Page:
Religions With Monotheistic/Pantheistic Thought
The first foray into the next progression, from these polytheistic ideas to monotheism, happened nearly three and a half millennia ago, in Egypt, under the reign of Pharaoh Amenhotep IV. The idea of primary matter derived from an original spirit as found by the ancient Egyptians to be an early form of Pandeism. And this pharaoh in particular believed there was but one true and supreme deity, of which all others were simply pale reflections, and this was Aton (or Aten), originally God of the Sun-Disk. In worship of this one true deity, Amenhotep changed his name to Akhenaton, which means “beloved of Aton”‘. Akenaton created an entire city, Amarna, in which to celebrate his newfound monotheism. The area of Amarna today is an extensive Egyptian archaeological site containing the remains of what was the capital city of the late Eighteenth Dynasty. The city was established in 1346 BC, built at the direction of the Pharaoh Akhenaten, and abandoned shortly after his death in 1332 BC. The name that the ancient Egyptians used for the city is transliterated in English as Akhetaten or Akhetaton, meaning “the horizon of the Aten”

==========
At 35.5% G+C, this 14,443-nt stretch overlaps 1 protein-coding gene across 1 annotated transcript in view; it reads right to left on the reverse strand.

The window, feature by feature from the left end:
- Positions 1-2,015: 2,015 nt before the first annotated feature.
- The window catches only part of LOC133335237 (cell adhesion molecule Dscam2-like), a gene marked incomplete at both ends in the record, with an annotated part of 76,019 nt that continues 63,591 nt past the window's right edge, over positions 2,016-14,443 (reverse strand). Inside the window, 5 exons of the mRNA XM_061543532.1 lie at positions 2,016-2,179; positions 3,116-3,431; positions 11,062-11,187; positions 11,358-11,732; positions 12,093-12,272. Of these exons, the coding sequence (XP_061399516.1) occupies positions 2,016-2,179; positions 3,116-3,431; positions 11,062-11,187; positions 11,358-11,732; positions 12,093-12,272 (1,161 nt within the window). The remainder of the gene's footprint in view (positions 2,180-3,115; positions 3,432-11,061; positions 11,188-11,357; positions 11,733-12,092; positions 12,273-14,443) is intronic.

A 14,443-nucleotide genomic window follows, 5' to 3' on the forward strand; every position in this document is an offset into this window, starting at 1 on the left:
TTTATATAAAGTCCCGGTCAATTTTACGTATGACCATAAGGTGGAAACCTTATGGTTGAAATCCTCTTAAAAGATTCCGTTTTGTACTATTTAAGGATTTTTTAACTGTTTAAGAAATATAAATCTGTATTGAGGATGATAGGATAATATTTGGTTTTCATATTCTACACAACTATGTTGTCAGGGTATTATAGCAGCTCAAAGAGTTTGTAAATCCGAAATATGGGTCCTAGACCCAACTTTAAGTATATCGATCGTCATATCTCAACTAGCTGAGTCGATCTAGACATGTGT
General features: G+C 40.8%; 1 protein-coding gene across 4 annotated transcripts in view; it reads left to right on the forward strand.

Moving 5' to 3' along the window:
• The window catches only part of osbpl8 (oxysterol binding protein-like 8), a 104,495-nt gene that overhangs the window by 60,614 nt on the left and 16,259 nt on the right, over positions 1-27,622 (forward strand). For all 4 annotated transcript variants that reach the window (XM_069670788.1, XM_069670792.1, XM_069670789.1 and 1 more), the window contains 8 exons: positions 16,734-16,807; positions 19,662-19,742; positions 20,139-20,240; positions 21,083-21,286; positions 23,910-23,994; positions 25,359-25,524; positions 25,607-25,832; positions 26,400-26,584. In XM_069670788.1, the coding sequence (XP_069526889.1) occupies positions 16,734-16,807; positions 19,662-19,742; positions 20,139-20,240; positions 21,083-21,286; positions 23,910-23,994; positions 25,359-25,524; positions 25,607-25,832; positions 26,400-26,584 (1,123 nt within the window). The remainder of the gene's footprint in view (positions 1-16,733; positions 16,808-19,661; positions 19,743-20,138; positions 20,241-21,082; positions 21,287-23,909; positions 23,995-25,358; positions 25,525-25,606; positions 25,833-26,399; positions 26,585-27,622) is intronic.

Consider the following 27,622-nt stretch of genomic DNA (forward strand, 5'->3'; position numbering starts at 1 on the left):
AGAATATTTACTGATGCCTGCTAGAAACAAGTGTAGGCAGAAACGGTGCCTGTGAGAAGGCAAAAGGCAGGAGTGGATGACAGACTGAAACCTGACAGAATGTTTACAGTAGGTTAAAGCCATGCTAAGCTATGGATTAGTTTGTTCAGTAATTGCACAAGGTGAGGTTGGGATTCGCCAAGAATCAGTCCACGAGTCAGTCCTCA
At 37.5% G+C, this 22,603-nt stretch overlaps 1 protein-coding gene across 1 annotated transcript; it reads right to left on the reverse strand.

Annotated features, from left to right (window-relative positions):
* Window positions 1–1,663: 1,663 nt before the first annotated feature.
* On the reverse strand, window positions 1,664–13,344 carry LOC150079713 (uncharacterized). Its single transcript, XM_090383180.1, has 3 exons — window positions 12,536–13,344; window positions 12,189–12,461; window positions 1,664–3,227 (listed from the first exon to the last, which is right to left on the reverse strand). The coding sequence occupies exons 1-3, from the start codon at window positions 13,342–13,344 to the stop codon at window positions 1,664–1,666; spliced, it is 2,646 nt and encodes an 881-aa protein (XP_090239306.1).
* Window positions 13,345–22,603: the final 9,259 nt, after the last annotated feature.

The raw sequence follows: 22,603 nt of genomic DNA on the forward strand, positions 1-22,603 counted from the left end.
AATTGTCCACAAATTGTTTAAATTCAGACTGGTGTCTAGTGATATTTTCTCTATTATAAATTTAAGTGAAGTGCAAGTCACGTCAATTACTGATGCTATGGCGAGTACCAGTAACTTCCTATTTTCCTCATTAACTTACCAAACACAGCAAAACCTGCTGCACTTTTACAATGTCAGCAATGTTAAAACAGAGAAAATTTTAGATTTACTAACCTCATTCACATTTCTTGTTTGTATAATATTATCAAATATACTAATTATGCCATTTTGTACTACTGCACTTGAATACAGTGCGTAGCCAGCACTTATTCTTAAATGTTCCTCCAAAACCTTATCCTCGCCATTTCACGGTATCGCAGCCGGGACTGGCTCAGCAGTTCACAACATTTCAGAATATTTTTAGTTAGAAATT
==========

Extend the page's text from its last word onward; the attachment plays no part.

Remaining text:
Akhenaton not only changed his own name to incorporate Aton into it, but decreed that the names of other ‘false’ gods were to be scratched out, their images destroyed. Atonism was enforced for two decades by decree of the Pharaoh, but the whims of man denied this newfound cult life beyond that of its progenitor. After Akhenaton’s death, those left in power quickly abandoned the belief. But the influence of the cult of Aton may well have been preserved and passed on to other cultures in the region, as evidenced by the word Adonai—today a chief name of God in Judaism. Many scholars trace the Jewish monotheistic belief back to Akhenaton’s followers migration to the east into the area of future Israel.